New ideas on old age
THE physical signs of aging can include wrinkles and the need for glasses and a walking stick.
But signs of Alzheimer's Disease or dementia are much less visible.
So few people realise that about 280,000 Australians are living with the disease daily and that 1600 new cases are diagnosed each week.
Those figures will be brought home to the Sunshine Coast on September 26 when respected Alzheimer's Australia president Ita Buttrose and Ambassador for Aging Noeline Brown as keynote speakers at Suncare Community Services' Positive with Age event.
Ms Buttrose will be honouring the 500,000 people who are affected by the disease as sufferers and their carers and supporters.
The half-day event with lunch and piano recital will promote aging with vitality and focus on a new way of thinking about dementia and old age.
Commonwealth Respite and Carelink Centre Sunshine Coast manager Michelle McAllister said the presentation was part of an ongoing campaign to let people know "Alzheimer's and dementia are not a normal part of aging, contrary to what a lot of people think about it".
Ms McAllister said the event also would look at ways of reducing the stigma associated with dementia.
"It's not something that should be viewed as 'Oh god, you know, look at those old people over there'," she said.
"A person with dementia may change but it doesn't mean they stop being a valuable member of society.
"As people age, there's a whole heap of wisdom that (they) acquire. Some of their best years are in their golden years."
The event will feature 20 information stalls from key health and community service providers, including Alzheimer's Australia Sunshine Coast, which is dedicated to providing community education and improving quality of life of elderly Sunshine Coast residents.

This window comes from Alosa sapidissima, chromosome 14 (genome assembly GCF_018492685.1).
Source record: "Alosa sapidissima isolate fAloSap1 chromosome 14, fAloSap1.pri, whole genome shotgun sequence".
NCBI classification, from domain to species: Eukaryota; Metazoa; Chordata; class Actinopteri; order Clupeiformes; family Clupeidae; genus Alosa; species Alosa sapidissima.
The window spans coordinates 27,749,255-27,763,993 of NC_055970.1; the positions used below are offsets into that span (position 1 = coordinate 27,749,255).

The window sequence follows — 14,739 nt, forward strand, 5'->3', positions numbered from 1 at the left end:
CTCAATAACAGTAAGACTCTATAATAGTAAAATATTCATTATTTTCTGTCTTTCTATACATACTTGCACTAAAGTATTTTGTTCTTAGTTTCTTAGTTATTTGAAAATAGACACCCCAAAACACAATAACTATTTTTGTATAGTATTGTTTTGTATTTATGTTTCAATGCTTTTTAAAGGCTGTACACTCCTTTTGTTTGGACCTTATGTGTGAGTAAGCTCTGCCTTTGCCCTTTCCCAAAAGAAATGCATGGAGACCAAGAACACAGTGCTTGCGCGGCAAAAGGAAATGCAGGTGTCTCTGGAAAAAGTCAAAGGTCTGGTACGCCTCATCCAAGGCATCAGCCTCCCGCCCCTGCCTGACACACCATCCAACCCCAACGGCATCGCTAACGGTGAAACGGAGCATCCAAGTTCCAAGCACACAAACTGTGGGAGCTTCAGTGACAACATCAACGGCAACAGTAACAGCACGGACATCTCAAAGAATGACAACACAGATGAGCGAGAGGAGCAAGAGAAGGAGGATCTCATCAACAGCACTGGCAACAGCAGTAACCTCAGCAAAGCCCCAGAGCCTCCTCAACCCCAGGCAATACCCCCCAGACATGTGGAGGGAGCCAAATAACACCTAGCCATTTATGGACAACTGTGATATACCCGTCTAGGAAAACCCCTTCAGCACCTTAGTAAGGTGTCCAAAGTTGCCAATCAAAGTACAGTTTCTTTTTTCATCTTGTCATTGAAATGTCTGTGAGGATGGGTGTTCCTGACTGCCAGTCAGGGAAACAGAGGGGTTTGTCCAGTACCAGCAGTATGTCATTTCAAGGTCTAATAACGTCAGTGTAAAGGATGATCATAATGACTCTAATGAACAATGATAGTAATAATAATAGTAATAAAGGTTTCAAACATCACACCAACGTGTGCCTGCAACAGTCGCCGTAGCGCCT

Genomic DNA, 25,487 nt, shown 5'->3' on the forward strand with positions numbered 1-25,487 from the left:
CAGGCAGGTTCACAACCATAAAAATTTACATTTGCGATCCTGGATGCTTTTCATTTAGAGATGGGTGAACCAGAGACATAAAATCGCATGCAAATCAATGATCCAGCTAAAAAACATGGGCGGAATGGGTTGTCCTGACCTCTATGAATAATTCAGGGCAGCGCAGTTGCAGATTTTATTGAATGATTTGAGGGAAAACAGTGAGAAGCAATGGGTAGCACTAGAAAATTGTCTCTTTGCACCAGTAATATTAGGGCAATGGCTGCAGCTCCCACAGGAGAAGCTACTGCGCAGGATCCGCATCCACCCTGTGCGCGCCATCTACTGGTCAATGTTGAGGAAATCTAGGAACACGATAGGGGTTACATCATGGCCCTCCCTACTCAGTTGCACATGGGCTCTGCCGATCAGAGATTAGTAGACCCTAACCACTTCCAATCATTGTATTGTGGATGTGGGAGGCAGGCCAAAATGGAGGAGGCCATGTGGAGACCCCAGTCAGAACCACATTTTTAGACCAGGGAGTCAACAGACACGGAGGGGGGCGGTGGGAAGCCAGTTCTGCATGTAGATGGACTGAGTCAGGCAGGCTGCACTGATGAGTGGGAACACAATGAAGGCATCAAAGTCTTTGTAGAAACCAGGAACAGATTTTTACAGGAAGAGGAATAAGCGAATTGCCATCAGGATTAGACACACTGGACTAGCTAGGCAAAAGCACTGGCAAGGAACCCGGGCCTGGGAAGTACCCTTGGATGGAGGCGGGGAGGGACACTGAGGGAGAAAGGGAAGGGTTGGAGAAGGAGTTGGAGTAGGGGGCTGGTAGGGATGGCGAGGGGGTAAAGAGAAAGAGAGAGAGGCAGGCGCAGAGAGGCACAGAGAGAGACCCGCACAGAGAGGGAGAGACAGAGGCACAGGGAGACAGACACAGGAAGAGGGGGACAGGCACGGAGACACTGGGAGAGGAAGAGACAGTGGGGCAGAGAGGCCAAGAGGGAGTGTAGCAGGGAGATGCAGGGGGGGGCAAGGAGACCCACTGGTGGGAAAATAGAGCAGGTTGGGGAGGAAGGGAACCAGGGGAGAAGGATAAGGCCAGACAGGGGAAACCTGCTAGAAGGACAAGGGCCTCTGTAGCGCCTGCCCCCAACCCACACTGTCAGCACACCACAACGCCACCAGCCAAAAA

Alzheimer's Australia Sunshine Coast CEO Lori McLeod said about 5000 people on the Sunshine Coast had been diagnosed with dementia.
But she said not all those were living in residential care.
"According to stats and records, about 60% are still living at home," Ms McLeod said.
"A person with dementia is far better at home - it's a happy environment.
"They can still enjoy their life.
"It's also a good thing for families - if they can sustain it."
Ms McLeod said only 2000 carers were registered on the Sunshine Coast and Gympie.
Ms McLeod said the two greatest problems facing people as they aged were social isolation and becoming inactive.
Mind Your Mind - Alzheimer's Australia's dementia risk-reduction program - lists ways to help avoid both these problems at http://mindyourmind.org.au/.
Positive With Age will be held at Novotel Twin Waters Resort from 10.30am-3pm on Wednesday, September 26, during Dementia Awareness Week which runs from September 21-28.
EARLY SIGNS OF DEMENTIA
- Difficulty remembering recent events
- Poor judgement
- Withdrawal from work/social engagements
- New problems with written or spoken words.
- It is a myth that the onset of Alzheimer's Disease only occurs in old age as people may be diagnosed in their 40s.
- Dementia is already the single-greatest cause of disability in those aged 65 and over.